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Politics & Government

200 years later, Michigan played last-minute role in ratifying 27th Amendment

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ROBERT HUFFSTUTTER
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As it turns out, Michigan played a significant role in the history of the 27th Amendment. Michigan put it over the top in 1992.

Rick Pluta, Michigan Radio’s state Capitol bureau chief, was there to witness it.

“It was supposed to be one of the first amendments in the Bill of Rights,” Pluta said, “but the states never adopted it and there was no time limit for doing it, which is why this was allowed to linger on for so long. And what it says is that Congress, Members of Congress, cannot collect a pay raise that they voted on for themselves until an election has intervened – that they have to face the voters before they get the pay raise that they voted on for themselves.”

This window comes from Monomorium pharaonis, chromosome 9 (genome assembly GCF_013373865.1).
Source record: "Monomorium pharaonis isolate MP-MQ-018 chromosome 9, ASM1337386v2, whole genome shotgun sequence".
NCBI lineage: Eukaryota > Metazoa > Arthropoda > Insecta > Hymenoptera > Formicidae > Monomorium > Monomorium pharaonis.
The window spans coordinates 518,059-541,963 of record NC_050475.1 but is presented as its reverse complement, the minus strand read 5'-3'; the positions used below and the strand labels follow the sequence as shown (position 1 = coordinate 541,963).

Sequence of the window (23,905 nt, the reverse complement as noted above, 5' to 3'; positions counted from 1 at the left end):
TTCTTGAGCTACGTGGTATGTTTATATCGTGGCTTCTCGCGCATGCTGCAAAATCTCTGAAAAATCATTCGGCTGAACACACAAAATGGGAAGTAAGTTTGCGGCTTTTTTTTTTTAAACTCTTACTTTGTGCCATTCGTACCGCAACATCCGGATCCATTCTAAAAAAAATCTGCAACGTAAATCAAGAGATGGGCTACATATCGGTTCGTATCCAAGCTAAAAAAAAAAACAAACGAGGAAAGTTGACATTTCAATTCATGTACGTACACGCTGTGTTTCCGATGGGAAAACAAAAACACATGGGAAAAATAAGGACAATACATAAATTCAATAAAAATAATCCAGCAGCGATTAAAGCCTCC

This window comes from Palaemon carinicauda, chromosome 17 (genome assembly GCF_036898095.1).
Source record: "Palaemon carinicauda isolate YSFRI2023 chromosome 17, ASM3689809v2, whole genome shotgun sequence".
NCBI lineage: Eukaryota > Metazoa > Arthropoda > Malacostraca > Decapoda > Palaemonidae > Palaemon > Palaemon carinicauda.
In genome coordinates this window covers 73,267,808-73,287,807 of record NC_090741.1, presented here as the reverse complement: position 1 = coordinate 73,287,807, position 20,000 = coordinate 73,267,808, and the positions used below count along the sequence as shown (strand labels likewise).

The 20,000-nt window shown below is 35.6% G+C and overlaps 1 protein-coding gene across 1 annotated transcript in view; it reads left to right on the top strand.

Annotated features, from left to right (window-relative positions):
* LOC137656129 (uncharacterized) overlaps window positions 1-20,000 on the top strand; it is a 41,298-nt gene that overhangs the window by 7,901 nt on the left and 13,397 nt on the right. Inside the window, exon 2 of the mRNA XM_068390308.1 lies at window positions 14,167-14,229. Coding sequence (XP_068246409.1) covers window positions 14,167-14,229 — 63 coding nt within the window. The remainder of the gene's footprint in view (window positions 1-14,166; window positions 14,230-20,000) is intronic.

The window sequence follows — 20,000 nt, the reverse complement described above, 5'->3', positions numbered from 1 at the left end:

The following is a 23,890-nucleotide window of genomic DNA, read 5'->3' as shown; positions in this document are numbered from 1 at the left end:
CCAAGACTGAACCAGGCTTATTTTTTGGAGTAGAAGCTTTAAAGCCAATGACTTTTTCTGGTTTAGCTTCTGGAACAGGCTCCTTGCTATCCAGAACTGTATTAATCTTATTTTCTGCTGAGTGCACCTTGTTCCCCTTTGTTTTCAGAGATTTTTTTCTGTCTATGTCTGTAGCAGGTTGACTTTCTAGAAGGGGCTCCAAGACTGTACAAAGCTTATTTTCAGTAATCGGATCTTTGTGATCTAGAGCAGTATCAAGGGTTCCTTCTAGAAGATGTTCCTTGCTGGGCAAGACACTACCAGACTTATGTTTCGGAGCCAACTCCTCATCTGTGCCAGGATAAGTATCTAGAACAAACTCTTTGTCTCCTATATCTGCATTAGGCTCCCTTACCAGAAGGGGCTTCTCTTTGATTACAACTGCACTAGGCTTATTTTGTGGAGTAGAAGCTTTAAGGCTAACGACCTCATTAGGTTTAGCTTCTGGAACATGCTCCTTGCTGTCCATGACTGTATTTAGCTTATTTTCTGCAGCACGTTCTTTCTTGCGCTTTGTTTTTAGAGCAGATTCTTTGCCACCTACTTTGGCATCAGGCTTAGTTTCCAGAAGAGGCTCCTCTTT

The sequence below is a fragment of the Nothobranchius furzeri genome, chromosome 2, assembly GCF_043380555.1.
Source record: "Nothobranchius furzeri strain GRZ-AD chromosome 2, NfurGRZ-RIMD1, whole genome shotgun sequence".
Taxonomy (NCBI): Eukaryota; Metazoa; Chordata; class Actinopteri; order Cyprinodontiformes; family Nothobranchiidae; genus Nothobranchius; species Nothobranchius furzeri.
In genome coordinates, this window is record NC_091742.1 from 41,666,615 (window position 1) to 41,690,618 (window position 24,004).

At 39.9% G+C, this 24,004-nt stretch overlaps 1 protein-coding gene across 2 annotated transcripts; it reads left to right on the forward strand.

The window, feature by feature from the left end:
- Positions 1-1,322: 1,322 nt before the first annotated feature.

Hear about the “race to be the state that adopted the most recent amendment to the United States Constitution” in the interview above.

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